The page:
Rice University’s Department of Computer Science (CS) has hired three new tenure-track research faculty. These three new hires bring the number of faculty members with primary appointments in Computer Science to 46. The growth of faculty is also a reflection of the overall growth of the department’s graduate and undergraduate computer science and data science programs.
Two of the three new hires start Fall 2022. Vladimir Braverman joins the department as the Victor E. Cameron Professor of Computer Science. Also known as Vova, his research areas include algorithms with applications in machine learning, radiomics, computer networks and single-cell genomics. Additionally, Nai-Hui Chia, Assistant Professor of Computer Science, specializes in quantum algorithms, quantum complexity theory and quantum cryptography.
The third new faculty member, Tirthak Patel, Assistant Professor of Computer Science, will begin in the Fall of 2023. His focus includes systems-level research at the intersection of quantum computing and high-performance computing.
“At least during the twelve years I’ve been here, Rice CS has not had much of a presence in theoretical computer science,” says Chris Jermaine, chair of Rice’s Department of Computer Science. “Vova and Nai-Hui change that overnight.”
“Vova does cutting-edge theory in the area of algorithm and data structure design. And he’s passionate about applying his deep understanding of computer algorithms to important problems in machine learning, medicine, and computer systems."
Braverman earned his Ph.D. in CS from UCLA in 2011. Before joining the Rice faculty, he was an associate professor of CS at Johns Hopkins University, with a joint appointment in applied mathematics and statistics. He has also served as a visiting researcher with Google Research. He is a recipient of the NSF CAREER award, Google Faculty Award and Cisco Faculty Award.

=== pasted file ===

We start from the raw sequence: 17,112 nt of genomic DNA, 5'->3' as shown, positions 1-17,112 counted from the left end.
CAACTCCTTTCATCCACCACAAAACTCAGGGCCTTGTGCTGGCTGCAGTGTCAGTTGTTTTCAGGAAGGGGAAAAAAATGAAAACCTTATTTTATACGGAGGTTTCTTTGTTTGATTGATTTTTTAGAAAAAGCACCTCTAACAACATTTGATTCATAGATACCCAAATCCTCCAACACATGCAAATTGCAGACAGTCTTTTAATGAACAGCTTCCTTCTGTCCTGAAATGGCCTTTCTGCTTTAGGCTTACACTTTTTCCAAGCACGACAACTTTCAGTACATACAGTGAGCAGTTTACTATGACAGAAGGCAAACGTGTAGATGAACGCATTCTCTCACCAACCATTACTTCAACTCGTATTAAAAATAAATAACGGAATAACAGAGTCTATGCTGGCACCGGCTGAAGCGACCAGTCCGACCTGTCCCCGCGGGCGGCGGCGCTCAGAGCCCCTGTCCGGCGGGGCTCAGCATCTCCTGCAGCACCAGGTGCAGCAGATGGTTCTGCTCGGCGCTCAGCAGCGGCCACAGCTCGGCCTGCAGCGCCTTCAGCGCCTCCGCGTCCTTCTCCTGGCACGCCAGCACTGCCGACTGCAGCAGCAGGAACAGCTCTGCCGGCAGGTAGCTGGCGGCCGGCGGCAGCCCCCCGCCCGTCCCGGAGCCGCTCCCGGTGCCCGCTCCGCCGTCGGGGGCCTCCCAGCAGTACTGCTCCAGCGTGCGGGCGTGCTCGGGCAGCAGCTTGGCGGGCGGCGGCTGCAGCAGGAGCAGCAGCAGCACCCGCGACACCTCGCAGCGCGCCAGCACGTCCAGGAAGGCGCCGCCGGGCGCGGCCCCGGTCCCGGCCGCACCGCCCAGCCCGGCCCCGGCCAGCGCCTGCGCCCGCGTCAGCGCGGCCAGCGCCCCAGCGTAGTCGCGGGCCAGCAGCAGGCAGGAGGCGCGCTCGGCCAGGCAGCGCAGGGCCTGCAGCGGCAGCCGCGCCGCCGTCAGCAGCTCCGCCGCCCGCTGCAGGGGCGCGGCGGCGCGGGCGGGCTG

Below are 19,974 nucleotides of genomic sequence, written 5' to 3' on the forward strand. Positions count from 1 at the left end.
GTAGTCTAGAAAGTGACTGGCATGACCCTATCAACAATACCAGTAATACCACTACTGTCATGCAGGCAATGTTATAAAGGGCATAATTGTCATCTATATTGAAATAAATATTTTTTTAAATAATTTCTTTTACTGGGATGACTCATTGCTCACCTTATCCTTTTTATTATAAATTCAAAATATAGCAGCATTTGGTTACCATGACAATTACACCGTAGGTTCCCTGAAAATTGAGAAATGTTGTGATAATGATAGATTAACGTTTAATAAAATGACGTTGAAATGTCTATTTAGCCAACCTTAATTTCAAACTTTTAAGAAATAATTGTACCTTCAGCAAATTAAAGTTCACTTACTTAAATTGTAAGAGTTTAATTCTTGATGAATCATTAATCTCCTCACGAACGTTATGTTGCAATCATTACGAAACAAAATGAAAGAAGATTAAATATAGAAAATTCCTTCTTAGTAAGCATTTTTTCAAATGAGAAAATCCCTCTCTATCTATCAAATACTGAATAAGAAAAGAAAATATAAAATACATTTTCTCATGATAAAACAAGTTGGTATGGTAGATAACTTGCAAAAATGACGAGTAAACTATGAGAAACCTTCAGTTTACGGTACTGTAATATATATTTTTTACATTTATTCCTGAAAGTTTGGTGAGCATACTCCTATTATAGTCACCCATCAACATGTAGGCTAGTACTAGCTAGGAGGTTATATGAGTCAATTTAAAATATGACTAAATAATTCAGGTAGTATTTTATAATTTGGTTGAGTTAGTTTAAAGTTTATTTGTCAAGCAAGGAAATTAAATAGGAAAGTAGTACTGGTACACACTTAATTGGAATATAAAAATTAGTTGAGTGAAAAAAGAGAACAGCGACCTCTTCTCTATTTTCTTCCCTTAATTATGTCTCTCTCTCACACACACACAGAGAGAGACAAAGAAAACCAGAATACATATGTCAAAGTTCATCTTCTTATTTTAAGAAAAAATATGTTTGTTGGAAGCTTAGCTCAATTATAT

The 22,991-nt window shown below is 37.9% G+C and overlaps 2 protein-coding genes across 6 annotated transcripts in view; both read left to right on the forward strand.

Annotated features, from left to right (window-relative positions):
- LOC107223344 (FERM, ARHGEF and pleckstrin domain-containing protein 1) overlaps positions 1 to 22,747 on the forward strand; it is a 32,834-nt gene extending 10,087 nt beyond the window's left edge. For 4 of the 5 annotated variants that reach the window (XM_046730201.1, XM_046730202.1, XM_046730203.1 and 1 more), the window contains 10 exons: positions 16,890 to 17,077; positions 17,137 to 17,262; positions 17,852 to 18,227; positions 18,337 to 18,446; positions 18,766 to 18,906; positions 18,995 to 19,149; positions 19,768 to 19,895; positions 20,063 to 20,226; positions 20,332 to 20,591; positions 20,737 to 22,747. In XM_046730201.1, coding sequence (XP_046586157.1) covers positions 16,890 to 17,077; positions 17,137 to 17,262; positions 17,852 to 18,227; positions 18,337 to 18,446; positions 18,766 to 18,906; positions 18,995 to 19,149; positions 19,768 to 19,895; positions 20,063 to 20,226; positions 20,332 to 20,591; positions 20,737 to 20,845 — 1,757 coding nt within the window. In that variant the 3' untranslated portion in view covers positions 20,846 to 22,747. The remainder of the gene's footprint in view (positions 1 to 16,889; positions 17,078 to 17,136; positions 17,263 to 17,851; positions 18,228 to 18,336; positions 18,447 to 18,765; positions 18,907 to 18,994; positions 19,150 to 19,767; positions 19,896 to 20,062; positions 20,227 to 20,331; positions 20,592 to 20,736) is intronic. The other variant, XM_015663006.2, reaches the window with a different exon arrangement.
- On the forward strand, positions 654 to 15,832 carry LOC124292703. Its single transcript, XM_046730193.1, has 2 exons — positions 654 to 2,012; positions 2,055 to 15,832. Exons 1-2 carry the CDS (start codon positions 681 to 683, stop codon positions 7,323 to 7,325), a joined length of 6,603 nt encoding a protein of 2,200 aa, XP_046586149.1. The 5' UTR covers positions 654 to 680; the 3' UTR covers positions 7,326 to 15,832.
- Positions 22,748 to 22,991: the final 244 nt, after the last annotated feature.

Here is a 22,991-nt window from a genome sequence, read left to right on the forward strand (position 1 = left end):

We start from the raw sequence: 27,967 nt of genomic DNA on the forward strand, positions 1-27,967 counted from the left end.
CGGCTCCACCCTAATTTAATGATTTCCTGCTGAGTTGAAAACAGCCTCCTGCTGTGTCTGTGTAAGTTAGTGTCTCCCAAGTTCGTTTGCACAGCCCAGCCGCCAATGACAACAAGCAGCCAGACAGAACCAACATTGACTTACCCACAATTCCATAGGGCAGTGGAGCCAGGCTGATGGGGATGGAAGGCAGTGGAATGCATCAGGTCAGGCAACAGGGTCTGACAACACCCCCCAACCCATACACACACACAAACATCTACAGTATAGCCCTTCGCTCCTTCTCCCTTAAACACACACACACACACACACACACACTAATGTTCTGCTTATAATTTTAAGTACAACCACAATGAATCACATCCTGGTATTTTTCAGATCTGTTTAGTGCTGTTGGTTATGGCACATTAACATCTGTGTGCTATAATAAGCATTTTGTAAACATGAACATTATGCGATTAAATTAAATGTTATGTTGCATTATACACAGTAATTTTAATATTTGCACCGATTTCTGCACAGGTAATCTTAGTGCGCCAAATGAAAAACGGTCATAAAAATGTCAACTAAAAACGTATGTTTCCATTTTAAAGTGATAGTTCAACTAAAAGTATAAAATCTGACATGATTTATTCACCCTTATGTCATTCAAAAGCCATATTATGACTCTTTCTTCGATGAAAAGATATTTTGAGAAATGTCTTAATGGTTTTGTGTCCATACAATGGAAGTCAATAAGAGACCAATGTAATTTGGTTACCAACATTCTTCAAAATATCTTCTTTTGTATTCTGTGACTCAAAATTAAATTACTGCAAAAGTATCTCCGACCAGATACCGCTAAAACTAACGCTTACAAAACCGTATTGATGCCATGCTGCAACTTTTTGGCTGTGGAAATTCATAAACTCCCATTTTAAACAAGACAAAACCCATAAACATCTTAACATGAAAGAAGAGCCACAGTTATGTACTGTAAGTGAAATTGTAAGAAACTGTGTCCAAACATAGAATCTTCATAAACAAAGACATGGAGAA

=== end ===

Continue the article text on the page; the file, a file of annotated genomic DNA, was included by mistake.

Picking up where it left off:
Jermaine goes on to explain, “Nah-Hui develops algorithms for quantum computers and has made foundational advances in understanding quantum computation, in terms of its ability to speed up useful computations that are thought to be impossible to perform efficiently on traditional computers.”
Chia earned his Ph.D. in computer science and engineering from Penn State in 2018. He worked as an assistant professor in the Luddy School of Informatics, Computing, and Engineering at Indiana University, Bloomington, from 2021 to 2022. He was a postdoctoral fellow in the Joint Center for Quantum Information and Computer Science and at the University of Maryland and at UT Austin. His research focuses on understanding quantum computing’s capabilities, limits and how it could change computer science.
“Tirthak also works in quantum computing,” says Jermaine, “but he’s interested in the hardware-software interface. For example, he wants to build compilers that can be used to design the quantum circuits necessary to run quantum computations. I’m particularly excited because Tirthak will build relationships with all sorts of folks at Rice. He’ll collaborate with those designing quantum hardware in ECE, as well as our systems and programming language researchers here in computer science.”
Patel is currently a computer engineering Ph.D. candidate at Northeastern University. His research explores the trade-offs among factors affecting reliability, performance and efficiency. He is the recipient of the ACM-IEEE CS George Michael Memorial HPC Fellowship and the NSERC Alexander Graham Bell Canada Graduate Scholarship (CGS D-3).